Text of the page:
Trying to find math inside everything else

Disney Justice

Part 1 in a 3-part series of Disney analysis.
 

I was out on Rob’s balcony this morning and my stream of consciousness was something like this: I shouldn’t stand so close to the edge, I might fall, no I won’t, that’s silly, where did this irrational fear of falling come from, maybe it’s all those Disney villains I grew up on, all the villains always fall to their doom, hmm, you know, in Frozen the villain doesn’t die at the end, that seems pretty unusual to me, but is it?

So I decided to do some research and determine just how often Disney villains die. Below are my results, and some other conclusions.

(Notes about the data set: this only includes the animated features created by Walt Disney Animation Studios, not a subsidiary. This list also does not include any film that is not one continuous story – this leaves us with 43 films total. I also has to make some decisions between focusing on villains and antagonists. Some characters are villainous, like Mad Madam Mim from The Sword in the Stone, but she’s hardly a major antagonist in the film. Other characters, like Aunt Sarah in The Lady and the Tramp, are antagonistic but hardly evil. I’ve decided to focus just on antagonists.)

Disney Villain Pie Chart

I categorized the fates in four ways – death, imprisonment (not always in an actual prison), banishment (or being driven off in some way), and thwarted (where the hero wins but nothing really bad happens to the villain, such as in Cinderella).

8 of the films have no real antagonist (as opposed to man vs man, their conflict would be classified as man vs society or man vs self. [And man vs nature in the case of Bambi.]) But in a majority of the remaining films that do have antagonists, the antagonist dies by the end. (Often by falling – 7 villains fall to their deaths.)

Another question then arose – has Disney always been this swift with the death penalty, or has that changed over time? So I made some box plots of the years for the different fates.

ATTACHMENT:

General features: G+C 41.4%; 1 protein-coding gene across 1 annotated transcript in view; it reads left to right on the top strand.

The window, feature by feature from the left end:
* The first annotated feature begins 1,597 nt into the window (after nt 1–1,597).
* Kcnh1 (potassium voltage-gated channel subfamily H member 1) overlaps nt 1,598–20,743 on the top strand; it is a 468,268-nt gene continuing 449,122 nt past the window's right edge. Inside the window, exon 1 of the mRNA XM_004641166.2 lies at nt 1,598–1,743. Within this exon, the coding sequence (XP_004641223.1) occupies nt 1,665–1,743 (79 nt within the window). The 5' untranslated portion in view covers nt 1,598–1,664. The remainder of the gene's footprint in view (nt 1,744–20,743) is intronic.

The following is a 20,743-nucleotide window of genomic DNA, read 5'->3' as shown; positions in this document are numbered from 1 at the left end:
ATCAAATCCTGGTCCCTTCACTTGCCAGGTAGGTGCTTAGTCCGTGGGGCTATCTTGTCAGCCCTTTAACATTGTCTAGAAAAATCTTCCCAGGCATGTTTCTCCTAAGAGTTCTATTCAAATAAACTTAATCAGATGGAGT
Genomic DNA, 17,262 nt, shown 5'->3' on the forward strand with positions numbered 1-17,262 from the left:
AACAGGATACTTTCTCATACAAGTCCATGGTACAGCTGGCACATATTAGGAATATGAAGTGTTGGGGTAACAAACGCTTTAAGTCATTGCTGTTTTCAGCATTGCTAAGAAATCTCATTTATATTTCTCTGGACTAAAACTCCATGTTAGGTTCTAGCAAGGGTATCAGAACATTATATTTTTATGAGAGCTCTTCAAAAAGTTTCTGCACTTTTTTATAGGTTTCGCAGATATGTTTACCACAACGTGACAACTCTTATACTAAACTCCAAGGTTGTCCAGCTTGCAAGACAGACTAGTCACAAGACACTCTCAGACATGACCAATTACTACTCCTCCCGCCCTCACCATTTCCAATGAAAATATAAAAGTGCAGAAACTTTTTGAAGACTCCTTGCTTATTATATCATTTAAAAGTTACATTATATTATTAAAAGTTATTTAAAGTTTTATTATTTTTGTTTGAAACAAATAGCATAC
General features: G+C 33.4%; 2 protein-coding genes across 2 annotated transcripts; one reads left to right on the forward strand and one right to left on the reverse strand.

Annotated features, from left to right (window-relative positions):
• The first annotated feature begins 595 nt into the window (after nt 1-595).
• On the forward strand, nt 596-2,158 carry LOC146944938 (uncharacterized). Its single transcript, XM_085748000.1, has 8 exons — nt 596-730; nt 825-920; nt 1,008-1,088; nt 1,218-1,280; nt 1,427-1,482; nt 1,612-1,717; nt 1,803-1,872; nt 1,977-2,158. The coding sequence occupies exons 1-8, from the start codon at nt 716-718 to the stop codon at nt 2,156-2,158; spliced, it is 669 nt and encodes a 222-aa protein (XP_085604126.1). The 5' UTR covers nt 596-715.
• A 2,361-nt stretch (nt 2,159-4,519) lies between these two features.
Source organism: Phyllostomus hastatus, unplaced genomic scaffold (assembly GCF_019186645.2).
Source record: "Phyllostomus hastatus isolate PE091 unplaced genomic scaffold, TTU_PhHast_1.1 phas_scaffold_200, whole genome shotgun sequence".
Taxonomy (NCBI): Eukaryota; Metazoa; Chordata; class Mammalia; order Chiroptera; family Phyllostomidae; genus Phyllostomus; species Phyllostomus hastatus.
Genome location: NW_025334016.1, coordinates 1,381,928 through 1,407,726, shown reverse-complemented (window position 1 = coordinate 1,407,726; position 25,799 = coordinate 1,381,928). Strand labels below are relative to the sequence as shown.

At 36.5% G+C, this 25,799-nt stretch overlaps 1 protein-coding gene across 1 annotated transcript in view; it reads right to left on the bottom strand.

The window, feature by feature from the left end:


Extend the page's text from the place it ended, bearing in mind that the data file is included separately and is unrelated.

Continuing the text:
the_fate_of_disney_antagonistsThough the very first Disney movie, Snow White, has the villain die, it’s a clear outlier – as is Sleeping Beauty. Most of the villain death occur during what is known as the Disney Renaissance, aka my childhood. The time of villains being defeated but without really changing their status quo harks back to an earlier time, whereas banishment and imprisonment as more universal. Interestingly, the films without villains all come from either the 40s or the 2000s. Neither is thought of as a big time for Disney films.

Below is my data set (spoilers). Perhaps more analysis will come in the future.

Advertisements

Comments on: "Disney Justice" (2)

  1. That’s really interesting. I’m glad you did this analysis. I know I’ve seen my share of villains fall to there death, but I was stunned by the imagery used in Tarzan. Showing the shadow of his body after he gets hanged at the end of his fall seemed extreme for a G-rated movie. In general, it’s interesting that G-rated movies, which are meant for just about anyone, have involved so much death in my lifetime. It seems like that sends the wrong message to kids about conflict resolution.

    • I did have that same thought; I was surprised so many villains die. Clayton is particularly gruesome because they actually show him being dead, albeit only his shadow, whereas most of the other deaths are presumed deaths or happen completely off-screen.

Leave a Reply

Fill in your details below or click an icon to log in:

WordPress.com Logo

You are commenting using your WordPress.com account. Log Out / Change )

Twitter picture

You are commenting using your Twitter account. Log Out / Change )

Facebook photo

You are commenting using your Facebook account. Log Out / Change )

Google+ photo

You are commenting using your Google+ account. Log Out / Change )

Connecting to %s

%d bloggers like this: